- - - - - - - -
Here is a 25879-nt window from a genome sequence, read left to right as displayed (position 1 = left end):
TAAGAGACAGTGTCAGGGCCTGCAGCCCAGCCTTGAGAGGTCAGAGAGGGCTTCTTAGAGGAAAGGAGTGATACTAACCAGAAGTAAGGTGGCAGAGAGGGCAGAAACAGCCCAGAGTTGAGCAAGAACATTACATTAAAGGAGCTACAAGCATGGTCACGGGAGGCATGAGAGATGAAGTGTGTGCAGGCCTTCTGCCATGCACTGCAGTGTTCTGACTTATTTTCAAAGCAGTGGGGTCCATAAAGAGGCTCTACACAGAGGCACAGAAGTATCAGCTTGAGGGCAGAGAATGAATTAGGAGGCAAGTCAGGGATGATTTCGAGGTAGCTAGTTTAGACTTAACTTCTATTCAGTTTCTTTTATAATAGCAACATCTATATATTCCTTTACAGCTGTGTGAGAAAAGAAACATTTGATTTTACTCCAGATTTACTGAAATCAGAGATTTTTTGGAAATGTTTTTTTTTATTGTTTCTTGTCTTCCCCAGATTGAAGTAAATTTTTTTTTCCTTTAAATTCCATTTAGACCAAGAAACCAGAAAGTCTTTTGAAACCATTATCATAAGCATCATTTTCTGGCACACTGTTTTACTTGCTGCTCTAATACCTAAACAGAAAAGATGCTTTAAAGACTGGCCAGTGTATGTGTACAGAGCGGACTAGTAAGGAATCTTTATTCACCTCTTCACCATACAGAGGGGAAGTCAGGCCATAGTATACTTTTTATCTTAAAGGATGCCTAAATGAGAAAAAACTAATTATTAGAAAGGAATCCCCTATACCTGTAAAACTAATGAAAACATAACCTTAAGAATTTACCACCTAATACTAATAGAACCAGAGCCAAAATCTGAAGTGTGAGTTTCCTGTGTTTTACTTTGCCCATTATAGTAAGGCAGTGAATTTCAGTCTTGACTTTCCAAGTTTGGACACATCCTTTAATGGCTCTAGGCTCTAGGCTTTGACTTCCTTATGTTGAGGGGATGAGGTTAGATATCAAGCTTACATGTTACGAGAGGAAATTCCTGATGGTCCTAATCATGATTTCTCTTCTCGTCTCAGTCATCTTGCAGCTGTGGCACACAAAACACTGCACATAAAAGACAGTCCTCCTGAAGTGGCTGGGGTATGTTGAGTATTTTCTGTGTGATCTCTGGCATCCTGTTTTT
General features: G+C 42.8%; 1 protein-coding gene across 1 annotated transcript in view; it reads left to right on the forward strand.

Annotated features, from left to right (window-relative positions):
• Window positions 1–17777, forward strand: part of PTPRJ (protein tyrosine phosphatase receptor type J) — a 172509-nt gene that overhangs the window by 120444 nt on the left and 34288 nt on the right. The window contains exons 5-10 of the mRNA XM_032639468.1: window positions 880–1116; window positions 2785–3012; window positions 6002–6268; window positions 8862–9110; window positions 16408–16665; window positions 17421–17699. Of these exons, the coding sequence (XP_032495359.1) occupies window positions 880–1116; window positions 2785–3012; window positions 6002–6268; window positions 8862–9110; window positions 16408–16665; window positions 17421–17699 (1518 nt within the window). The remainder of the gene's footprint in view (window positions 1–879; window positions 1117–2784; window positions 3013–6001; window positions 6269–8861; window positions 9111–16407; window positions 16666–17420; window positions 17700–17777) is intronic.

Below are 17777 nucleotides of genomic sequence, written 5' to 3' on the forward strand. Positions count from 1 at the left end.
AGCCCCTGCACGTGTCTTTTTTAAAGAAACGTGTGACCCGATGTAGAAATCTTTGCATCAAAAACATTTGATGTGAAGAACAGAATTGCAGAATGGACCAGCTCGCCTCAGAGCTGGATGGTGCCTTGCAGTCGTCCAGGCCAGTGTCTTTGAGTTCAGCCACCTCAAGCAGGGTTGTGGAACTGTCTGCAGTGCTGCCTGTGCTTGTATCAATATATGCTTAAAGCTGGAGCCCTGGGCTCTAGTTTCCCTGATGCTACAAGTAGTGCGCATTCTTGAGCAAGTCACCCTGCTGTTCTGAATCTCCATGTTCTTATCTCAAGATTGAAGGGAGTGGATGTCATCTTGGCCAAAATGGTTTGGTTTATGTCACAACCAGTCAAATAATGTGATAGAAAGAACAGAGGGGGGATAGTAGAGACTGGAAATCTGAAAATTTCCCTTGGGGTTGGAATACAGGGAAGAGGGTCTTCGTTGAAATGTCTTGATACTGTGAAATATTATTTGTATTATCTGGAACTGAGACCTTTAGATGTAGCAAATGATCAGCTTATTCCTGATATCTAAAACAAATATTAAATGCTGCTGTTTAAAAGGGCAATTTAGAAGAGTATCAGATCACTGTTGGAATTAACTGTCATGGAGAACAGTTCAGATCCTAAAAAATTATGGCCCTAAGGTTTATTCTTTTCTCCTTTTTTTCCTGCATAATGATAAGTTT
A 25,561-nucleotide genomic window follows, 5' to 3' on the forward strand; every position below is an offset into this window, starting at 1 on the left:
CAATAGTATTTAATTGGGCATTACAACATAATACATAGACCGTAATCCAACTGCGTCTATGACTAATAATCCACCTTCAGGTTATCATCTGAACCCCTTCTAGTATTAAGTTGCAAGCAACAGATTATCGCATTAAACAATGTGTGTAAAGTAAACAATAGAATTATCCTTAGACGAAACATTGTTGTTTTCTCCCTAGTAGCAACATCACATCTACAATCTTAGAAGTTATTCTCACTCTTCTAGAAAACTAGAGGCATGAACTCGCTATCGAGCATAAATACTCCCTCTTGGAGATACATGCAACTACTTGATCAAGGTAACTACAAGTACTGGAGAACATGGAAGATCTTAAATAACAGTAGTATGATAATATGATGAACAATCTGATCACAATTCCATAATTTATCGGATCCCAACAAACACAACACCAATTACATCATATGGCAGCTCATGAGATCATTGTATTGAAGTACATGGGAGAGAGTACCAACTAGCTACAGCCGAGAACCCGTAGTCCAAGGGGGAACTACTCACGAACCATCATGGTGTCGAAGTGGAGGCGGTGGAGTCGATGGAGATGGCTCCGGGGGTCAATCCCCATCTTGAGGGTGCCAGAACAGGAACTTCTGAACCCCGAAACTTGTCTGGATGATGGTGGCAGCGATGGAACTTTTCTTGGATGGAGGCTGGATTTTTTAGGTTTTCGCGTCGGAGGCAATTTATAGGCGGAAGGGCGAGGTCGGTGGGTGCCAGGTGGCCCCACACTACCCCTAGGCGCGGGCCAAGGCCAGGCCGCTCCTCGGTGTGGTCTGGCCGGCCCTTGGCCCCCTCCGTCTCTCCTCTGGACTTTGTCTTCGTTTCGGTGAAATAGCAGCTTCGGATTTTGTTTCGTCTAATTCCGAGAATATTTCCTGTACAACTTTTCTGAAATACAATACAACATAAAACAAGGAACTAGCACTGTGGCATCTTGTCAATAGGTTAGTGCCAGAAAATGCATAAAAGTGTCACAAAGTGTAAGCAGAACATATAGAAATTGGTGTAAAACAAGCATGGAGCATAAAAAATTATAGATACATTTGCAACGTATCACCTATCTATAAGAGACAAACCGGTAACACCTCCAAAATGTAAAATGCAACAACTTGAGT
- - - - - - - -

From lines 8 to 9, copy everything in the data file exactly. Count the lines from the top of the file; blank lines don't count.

A 25,561-nucleotide genomic window follows, 5' to 3' on the forward strand; every position below is an offset into this window, starting at 1 on the left:
CAATAGTATTTAATTGGGCATTACAACATAATACATAGACCGTAATCCAACTGCGTCTATGACTAATAATCCACCTTCAGGTTATCATCTGAACCCCTTCTAGTATTAAGTTGCAAGCAACAGATTATCGCATTAAACAATGTGTGTAAAGTAAACAATAGAATTATCCTTAGACGAAACATTGTTGTTTTCTCCCTAGTAGCAACATCACATCTACAATCTTAGAAGTTATTCTCACTCTTCTAGAAAACTAGAGGCATGAACTCGCTATCGAGCATAAATACTCCCTCTTGGAGATACATGCAACTACTTGATCAAGGTAACTACAAGTACTGGAGAACATGGAAGATCTTAAATAACAGTAGTATGATAATATGATGAACAATCTGATCACAATTCCATAATTTATCGGATCCCAACAAACACAACACCAATTACATCATATGGCAGCTCATGAGATCATTGTATTGAAGTACATGGGAGAGAGTACCAACTAGCTACAGCCGAGAACCCGTAGTCCAAGGGGGAACTACTCACGAACCATCATGGTGTCGAAGTGGAGGCGGTGGAGTCGATGGAGATGGCTCCGGGGGTCAATCCCCATCTTGAGGGTGCCAGAACAGGAACTTCTGAACCCCGAAACTTGTCTGGATGATGGTGGCAGCGATGGAACTTTTCTTGGATGGAGGCTGGATTTTTTAGGTTTTCGCGTCGGAGGCAATTTATAGGCGGAAGGGCGAGGTCGGTGGGTGCCAGGTGGCCCCACACTACCCCTAGGCGCGGGCCAAGGCCAGGCCGCTCCTCGGTGTGGTCTGGCCGGCCCTTGGCCCCCTCCGTCTCTCCTCTGGACTTTGTCTTCGTTTCGGTGAAATAGCAGCTTCGGATTTTGTTTCGTCTAATTCCGAGAATATTTCCTGTACAACTTTTCTGAAATACAATACAACATAAAACAAGGAACTAGCACTGTGGCATCTTGTCAATAGGTTAGTGCCAGAAAATGCATAAAAGTGTCACAAAGTGTAAGCAGAACATATAGAAATTGGTGTAAAACAAGCATGGAGCATAAAAAATTATAGATACATTTGCAACGTATCACCTATCTATAAGAGACAAACCGGTAACACCTCCAAAATGTAAAATGCAACAACTTGAGT